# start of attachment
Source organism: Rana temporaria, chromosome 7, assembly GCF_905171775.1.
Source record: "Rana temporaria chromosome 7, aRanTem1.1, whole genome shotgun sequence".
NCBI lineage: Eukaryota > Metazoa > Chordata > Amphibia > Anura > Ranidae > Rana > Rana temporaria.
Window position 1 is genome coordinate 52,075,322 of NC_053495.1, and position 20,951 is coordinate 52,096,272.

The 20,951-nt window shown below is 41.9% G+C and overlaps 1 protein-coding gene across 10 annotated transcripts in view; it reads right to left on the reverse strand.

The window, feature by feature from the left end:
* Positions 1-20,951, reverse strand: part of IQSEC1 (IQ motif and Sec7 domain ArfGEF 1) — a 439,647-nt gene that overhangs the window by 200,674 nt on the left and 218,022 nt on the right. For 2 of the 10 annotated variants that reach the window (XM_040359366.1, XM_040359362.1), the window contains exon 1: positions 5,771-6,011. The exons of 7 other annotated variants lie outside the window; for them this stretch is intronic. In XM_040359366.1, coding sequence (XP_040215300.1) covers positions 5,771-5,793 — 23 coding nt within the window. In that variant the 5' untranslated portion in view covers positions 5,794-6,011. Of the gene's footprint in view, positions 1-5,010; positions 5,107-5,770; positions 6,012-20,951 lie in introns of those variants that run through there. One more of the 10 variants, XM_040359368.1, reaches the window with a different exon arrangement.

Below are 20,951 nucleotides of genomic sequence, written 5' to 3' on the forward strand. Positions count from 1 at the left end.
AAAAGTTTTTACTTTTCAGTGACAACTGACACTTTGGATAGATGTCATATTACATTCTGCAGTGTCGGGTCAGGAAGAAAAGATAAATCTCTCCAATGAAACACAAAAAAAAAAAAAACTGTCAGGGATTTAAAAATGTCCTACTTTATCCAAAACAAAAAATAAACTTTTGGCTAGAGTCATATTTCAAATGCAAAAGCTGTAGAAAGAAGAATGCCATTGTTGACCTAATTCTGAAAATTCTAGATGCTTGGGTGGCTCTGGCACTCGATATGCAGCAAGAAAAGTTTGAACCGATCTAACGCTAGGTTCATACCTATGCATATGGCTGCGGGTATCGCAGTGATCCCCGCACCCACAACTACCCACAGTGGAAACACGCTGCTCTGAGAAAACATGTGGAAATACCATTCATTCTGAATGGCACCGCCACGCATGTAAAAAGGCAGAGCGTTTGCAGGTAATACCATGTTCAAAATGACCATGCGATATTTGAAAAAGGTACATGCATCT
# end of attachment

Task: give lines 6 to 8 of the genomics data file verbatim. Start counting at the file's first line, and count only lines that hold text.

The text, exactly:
The window, feature by feature from the left end:
* Positions 1-20,951, reverse strand: part of IQSEC1 (IQ motif and Sec7 domain ArfGEF 1) — a 439,647-nt gene that overhangs the window by 200,674 nt on the left and 218,022 nt on the right. For 2 of the 10 annotated variants that reach the window (XM_040359366.1, XM_040359362.1), the window contains exon 1: positions 5,771-6,011. The exons of 7 other annotated variants lie outside the window; for them this stretch is intronic. In XM_040359366.1, coding sequence (XP_040215300.1) covers positions 5,771-5,793 — 23 coding nt within the window. In that variant the 5' untranslated portion in view covers positions 5,794-6,011. Of the gene's footprint in view, positions 1-5,010; positions 5,107-5,770; positions 6,012-20,951 lie in introns of those variants that run through there. One more of the 10 variants, XM_040359368.1, reaches the window with a different exon arrangement.

Below are 20,951 nucleotides of genomic sequence, written 5' to 3' on the forward strand. Positions count from 1 at the left end.